It's easy to get distracted by great deals, once-in-a-lifetime savings on products you've been wanting to buy, and cool things you think your friend, family member or loved one would love to receive for Christmas.
I get it, this is the time to give, which makes it harder to resist seemingly great deals. We're not necessarily fans of offering unbeatable Black Friday Deals for the sake of getting the most dollars of our customers and here is why:
- We don't want to encourage overconsumption.
- We don't think that companies that can offer 50-70% discounts are built on ethical business practices (there might be exceptions, of course).
- Being flooded with promotions and constant psychological tricks leading pushing us to buy makes is not good for our well-being.
- This is personal: I'm getting tired of seeing more advertisements on my feeds and inbox than everything else combined 😆.
I've recently had to reschedule a few of my workshops due to difficulty with the location I was hosting, which resulted in some participants not being able to come.
Among them, a daughter and mom, who got the workshop from the family dad as a gift for the daughter's birthday. I felt terrible because they checked in with me before to make sure the timing of the workshop works out.
I wanted to refund the ticket for the daughter's birthday and, instead of politely receiving the discount, the dad said that he rather supports my cause and would like to pass on the money to either our adult workers at PASS or to make a donation of my choice.
We don't usually make donations but instead blend ethical hiring and employment for marginalized community members into our business so that social change can sustain by being integrated directly into the benefits of economic activity.
However, this encouraged me to write about an organization I've been supporting privately for years now with donations and signatures for causes that mean something to me.
I believe that 'Good Business' means supporting and practicing ethical and sustainable business in my private and professional life but also DISCOURAGING bad business when coming across it. The organization SumOfUs- fighting for people over profits, makes this pretty easy.
So, in the name of The Good Chocolatier, of skipping Black Friday for Giving Tuesday, a girl's birthday, and in the support and fight for Good Business without compassion for harmful business, we're supporting this year.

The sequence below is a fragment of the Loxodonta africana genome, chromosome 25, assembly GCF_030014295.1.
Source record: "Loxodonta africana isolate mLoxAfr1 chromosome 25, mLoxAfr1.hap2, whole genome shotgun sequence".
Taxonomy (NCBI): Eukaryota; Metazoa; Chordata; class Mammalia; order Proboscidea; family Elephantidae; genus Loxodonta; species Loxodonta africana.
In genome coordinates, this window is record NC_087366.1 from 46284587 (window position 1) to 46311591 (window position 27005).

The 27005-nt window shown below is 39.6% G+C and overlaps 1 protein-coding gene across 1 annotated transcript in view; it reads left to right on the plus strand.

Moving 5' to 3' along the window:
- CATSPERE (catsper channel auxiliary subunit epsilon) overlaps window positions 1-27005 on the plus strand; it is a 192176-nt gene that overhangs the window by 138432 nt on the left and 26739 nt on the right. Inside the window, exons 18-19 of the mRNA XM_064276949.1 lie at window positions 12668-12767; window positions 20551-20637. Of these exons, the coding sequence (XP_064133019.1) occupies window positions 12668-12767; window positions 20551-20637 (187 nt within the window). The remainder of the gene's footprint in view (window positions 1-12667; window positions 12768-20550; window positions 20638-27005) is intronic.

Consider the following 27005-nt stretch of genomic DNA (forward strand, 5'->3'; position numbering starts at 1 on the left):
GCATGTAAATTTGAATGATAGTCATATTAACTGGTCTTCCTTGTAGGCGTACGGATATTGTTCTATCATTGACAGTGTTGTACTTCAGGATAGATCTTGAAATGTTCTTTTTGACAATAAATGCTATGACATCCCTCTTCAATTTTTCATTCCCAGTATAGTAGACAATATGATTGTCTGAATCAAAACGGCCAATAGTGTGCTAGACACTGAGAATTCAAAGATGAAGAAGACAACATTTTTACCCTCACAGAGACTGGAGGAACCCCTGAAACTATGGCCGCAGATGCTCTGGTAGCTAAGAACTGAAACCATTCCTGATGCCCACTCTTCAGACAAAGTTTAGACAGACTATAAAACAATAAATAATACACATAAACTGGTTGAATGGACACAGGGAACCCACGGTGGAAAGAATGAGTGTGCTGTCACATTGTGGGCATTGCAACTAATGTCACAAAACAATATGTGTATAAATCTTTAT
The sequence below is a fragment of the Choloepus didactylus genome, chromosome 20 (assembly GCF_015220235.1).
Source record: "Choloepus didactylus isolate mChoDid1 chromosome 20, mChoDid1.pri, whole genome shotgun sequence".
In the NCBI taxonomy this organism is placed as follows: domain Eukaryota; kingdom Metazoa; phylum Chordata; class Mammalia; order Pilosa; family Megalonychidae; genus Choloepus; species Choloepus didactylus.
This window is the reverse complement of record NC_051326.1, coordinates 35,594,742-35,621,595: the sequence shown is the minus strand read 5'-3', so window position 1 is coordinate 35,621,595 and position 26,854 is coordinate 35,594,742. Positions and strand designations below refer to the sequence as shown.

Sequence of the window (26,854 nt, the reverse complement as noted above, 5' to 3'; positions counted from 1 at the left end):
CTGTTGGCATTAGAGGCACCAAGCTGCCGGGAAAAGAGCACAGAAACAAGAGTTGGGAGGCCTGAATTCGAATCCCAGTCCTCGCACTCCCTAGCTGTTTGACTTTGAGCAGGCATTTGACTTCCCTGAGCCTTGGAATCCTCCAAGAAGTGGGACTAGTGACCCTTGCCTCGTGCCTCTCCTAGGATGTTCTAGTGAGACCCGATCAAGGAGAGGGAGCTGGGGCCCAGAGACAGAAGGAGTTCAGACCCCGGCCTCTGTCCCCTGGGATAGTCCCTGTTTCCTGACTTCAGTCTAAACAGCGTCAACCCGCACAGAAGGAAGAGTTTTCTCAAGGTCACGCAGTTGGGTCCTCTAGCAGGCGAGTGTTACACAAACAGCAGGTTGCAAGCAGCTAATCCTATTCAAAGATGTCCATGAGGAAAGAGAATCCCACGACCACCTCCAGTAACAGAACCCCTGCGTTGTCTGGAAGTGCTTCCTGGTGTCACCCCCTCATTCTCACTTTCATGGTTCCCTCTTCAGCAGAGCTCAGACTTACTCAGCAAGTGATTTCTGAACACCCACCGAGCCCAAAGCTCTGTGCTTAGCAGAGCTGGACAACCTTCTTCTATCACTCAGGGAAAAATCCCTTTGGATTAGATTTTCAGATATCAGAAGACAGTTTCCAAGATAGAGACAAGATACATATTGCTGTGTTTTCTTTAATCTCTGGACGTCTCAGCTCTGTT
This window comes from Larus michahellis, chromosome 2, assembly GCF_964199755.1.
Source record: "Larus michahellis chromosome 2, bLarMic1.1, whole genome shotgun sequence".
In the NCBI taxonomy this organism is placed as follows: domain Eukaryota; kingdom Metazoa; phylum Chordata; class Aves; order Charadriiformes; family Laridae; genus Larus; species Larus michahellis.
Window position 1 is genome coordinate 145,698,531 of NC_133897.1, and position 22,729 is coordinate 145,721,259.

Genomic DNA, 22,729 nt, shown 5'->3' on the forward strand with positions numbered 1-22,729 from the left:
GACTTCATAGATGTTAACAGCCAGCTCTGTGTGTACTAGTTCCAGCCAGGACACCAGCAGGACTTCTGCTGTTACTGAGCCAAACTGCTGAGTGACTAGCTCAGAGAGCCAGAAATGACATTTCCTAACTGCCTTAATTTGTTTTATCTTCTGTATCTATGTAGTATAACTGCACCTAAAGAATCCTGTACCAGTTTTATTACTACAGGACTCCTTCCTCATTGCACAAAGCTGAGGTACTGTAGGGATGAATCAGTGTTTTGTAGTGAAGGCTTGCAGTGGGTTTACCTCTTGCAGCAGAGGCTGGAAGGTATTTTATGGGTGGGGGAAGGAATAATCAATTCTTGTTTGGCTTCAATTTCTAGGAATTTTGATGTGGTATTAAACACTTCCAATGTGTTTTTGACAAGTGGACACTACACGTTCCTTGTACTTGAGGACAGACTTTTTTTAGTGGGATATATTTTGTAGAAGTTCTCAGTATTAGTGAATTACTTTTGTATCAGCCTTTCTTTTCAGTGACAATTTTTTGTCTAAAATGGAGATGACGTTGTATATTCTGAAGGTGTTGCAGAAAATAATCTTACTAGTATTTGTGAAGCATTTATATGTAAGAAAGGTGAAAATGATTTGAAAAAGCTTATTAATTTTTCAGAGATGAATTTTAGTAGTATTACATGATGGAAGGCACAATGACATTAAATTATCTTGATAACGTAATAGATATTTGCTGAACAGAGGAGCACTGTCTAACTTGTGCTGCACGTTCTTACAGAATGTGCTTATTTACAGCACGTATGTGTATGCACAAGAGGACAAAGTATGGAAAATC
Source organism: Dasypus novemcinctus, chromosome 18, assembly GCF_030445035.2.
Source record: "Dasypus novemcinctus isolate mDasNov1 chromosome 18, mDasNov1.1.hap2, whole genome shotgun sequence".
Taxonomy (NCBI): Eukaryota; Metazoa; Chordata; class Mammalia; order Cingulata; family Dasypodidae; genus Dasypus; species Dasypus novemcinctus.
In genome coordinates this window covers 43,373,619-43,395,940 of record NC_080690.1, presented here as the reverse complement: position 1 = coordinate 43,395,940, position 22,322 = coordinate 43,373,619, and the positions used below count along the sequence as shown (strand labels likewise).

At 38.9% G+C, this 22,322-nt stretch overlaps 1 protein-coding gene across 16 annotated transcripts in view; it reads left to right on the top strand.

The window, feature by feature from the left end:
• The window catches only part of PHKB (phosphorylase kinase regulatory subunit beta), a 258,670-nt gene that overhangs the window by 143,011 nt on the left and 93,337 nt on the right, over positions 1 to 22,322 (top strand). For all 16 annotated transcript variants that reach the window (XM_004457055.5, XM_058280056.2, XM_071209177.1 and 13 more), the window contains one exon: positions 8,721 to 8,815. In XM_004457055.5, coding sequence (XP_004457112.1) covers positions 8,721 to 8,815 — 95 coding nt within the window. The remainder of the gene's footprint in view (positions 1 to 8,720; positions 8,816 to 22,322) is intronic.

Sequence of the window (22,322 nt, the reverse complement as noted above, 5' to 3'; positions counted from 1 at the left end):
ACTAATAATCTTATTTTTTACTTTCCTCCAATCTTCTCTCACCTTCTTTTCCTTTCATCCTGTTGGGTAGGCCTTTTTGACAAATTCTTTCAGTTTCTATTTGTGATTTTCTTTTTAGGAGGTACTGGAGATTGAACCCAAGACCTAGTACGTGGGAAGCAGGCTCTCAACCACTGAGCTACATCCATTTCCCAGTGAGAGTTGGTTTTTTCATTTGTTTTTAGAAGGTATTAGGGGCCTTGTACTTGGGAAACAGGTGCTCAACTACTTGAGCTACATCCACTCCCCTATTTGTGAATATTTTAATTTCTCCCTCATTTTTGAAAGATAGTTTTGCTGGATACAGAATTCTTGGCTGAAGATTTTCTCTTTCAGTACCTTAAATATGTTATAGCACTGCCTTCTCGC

Take a look at some meaningful campaigns:
1. Ferrero's dirty secret and a little excerpt for context:
"Kids as young as ten are forced to work grueling 12-hour shifts to harvest palm oil in Indonesia and Malaysia. Exhaustion, injuries, heavy loads, and worst of all: rape and trafficking. These palm oil plantations are a nightmare for these kids. (...)"This is also tied to girls scout cookies.
2. Nestle's dumping of plastic and chemical waste into France's water territory:
"Every year, more than 1.5 billion plastic bottles leave the Nestlé Waters factories around Vittel. With 245 million euros in sales and 900 jobs, Nestlé feels almighty. The powerful multinational doesn't care about laws, the environment, or the people. Since 2014 and the discovery of the first illegal plastic dump, Nestlé hasn't done anything -- well, it did try to cover up this scandal."
What I love about SumofUs is that they don't push to donate right away, even signatures can move mountains if they collect many, as they've proven in the past.
I hope this encourages some to shop fair trade chocolate this year (whenever possible!) and not fall for cheaper, non-fair trade chocolate.
It goes without saying that affordability can be a massive concern and that one cannot always shop fair trade even if that is desired. I hear you, and yet, I see it as my duty to sometimes write about the ethics, harm, and the wonderful things of my industry.
Let's try to just introduce ONE new person to fair trade chocolate who perhaps will never be able to afford fair-trade products themselves.
Happy shopping ♥